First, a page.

So why do Green Line carry route numbers in the 700s?

So why do Green Line carry route numbers in the 700s?

Comments Off on So why do Green Line carry route numbers in the 700s?

In an earlier post, Stephen Benton (one of our resident transport history geeks) teased us that he would reveal why Green Line coaches all carry route numbers in the 700s.  Fortunately for all of you who have been on the edge of your seats awaiting the answer since, he has returned to provide it!

Greenline2

For Londoners of a certain age, the words “Green Line” meant more than another way for people to commute from the shires, carrying as they did either a promise of a bucolic escape from the stresses of city life to the wide open green spaces of the commuter belt or, for the home counties kids, an escape route to the excitement of the bright lights of the big bad city.

Green Line coaches posterGreen Line’s origin was in a network of limited stop coach services started by the London General Omnibus Company in the late 1920s as a service between London and towns within about a 30 mile radius.

Given the route to their destinations was through the countryside surrounding London, the name Green Line was adopted in 1930 and initially the routes were given letters rather than numbers.

Operations ceased during the Second World War and when they resumed in 1946, London Transport (which was by then running the services) decided to adopt a numbering system for all Green Line routes to bring them into line with their other public transport services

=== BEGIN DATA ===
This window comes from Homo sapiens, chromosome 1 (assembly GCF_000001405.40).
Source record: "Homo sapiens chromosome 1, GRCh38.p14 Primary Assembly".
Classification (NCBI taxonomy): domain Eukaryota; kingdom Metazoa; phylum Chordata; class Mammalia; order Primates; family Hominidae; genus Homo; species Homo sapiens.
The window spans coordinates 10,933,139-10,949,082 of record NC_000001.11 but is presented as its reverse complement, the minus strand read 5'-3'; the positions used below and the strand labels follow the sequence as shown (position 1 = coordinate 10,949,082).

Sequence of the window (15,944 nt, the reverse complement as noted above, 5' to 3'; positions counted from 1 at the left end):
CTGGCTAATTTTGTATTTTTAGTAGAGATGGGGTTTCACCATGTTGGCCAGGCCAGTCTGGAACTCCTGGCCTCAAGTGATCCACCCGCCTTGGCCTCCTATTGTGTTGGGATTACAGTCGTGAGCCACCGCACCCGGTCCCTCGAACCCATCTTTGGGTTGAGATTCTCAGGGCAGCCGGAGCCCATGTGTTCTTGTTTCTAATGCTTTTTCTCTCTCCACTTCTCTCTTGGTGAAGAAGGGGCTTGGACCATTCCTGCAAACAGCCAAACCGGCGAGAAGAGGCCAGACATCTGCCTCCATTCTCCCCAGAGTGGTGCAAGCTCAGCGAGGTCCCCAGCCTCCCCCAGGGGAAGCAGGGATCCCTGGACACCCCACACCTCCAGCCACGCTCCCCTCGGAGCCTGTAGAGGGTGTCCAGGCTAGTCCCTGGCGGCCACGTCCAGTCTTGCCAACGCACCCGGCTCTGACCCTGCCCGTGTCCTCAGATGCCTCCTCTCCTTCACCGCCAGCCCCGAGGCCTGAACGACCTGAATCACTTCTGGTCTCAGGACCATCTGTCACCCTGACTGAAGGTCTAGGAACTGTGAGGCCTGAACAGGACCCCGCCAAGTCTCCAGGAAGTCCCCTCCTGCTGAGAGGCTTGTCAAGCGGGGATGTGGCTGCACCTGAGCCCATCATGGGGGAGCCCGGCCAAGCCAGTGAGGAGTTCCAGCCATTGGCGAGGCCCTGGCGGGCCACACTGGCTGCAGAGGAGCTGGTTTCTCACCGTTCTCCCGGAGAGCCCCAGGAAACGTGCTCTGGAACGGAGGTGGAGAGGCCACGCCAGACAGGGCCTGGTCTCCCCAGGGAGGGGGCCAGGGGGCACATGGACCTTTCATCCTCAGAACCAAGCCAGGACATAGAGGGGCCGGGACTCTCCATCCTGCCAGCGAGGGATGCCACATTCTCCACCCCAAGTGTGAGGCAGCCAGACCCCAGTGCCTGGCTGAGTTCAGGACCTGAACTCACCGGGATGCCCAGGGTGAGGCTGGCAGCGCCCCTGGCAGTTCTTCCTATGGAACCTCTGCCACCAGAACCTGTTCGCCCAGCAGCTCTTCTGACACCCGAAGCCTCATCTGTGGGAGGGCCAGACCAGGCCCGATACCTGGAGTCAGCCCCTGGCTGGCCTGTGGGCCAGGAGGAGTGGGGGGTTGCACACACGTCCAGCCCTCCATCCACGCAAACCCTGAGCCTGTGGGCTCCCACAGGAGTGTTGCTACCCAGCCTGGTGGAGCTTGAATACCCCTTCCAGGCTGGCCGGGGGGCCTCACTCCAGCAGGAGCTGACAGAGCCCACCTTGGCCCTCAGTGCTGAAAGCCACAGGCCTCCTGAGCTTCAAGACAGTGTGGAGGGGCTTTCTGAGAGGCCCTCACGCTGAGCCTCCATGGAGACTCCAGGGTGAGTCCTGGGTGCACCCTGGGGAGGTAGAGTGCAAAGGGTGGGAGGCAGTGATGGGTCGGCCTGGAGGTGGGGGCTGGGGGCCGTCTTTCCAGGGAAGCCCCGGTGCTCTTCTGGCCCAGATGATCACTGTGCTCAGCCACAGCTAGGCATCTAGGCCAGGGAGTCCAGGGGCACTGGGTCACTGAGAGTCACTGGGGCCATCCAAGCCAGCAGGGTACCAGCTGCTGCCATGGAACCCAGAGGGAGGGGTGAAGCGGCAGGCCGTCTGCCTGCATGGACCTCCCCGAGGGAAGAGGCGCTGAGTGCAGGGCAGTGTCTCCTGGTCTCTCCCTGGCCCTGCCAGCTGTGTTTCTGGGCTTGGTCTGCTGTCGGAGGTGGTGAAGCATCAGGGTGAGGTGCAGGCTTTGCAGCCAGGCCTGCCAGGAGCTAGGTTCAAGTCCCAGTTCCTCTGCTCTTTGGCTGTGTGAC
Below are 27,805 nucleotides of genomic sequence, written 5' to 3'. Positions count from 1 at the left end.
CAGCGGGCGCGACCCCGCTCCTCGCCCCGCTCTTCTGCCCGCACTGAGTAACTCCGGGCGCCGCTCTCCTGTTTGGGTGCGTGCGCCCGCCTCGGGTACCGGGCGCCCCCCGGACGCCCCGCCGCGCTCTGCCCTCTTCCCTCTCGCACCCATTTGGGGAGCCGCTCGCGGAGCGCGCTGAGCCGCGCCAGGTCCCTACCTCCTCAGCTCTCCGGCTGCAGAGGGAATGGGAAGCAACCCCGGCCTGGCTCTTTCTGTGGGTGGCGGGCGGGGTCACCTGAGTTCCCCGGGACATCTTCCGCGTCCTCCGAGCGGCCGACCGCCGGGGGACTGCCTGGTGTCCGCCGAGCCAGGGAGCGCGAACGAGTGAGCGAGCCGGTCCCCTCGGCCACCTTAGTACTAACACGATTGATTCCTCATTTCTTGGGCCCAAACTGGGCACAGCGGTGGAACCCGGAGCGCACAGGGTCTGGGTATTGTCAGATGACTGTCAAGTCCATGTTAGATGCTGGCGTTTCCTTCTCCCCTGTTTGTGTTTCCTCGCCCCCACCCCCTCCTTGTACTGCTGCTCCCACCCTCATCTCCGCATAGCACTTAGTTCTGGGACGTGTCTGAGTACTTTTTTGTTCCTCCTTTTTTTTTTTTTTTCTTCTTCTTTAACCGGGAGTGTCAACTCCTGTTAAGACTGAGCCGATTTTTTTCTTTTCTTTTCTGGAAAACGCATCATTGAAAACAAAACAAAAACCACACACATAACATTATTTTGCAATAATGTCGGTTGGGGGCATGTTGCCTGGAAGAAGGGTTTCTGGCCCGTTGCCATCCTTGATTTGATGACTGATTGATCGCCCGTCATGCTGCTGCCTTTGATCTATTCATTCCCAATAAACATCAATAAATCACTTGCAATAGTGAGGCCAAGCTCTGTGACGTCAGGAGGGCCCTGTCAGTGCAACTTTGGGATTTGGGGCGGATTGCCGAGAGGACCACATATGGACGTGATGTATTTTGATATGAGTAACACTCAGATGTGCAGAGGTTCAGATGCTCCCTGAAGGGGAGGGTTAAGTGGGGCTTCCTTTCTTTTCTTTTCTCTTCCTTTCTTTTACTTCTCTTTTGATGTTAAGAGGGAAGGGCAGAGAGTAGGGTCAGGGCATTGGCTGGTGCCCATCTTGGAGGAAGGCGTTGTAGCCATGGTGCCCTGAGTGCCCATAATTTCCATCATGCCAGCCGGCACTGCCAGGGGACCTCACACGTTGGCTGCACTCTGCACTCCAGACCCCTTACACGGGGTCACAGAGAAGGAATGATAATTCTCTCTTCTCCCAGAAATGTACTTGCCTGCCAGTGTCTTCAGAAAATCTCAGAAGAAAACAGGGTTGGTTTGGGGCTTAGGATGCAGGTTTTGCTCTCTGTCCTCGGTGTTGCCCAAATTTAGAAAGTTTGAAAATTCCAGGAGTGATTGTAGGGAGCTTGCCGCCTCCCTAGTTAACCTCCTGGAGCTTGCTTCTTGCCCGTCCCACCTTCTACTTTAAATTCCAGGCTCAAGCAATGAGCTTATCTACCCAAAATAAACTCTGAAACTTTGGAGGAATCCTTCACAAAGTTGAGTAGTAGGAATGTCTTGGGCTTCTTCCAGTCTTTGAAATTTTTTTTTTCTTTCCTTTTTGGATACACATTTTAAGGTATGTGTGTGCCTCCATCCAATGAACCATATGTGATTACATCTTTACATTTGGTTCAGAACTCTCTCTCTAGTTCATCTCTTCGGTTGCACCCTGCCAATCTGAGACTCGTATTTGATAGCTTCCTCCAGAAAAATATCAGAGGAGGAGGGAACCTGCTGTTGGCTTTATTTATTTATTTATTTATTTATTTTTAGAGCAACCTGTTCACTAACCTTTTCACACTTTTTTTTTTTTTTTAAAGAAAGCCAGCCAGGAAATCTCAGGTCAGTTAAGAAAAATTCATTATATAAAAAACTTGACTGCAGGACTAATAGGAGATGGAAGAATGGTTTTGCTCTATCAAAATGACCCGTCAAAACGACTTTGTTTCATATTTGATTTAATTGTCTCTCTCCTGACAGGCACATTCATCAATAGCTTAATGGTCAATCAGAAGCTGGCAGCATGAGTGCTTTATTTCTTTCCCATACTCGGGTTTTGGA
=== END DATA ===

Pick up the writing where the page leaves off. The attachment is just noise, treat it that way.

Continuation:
At that time all the famous red London buses had numbers between 1 and 299, buses in the immediate country around London north of the Thames had numbers in the 300s, south of the Thames had taken the 400s, whilst trolleybuses had route numbers in the 500s and 600s.

Green Line 715 for EsherAnd there’s your answer. 700s were next in the sequence and were thus allocated to the Green Line services.

At their height in the 1950s and 60s they were carrying around 36 million passenger journeys a year, but began to decline in the 1970s alongside increased car ownership and a faster commuter rail network.

We of course no longer have trolleybuses and given London Buses is not responsible for buses much beyond Greater London they have started to use numbers in the 300s and 400s for routes in London.

Greenline1That and the march of privatisation have rather interrupted the cosy numbering sequences, but a few of the Green Line 700s are still used for a number of limited stop bus routes from Victoria out to places like Windsor and Luton (which are, by the way, classified as regular “local” bus routes, so those of you with a London Councils’ Freedom Pass can travel free on these services outside the morning peak).

So, whilst the words “Green Line” may no longer carry quite the promise of an escape from the crowded city out to a world of bucolic charm, they are still a very handy way of getting to an airport or Legoland!

Want to hear more fascinating transport-related ephemera such as this? Then join Stephen’s “Trains and Boats and Planes … and a few Buses too” walk around Victoria. Next date is this Sunday (31st Jan) at 11.00 am, booking details and Stephen’s full walks schedule are here.

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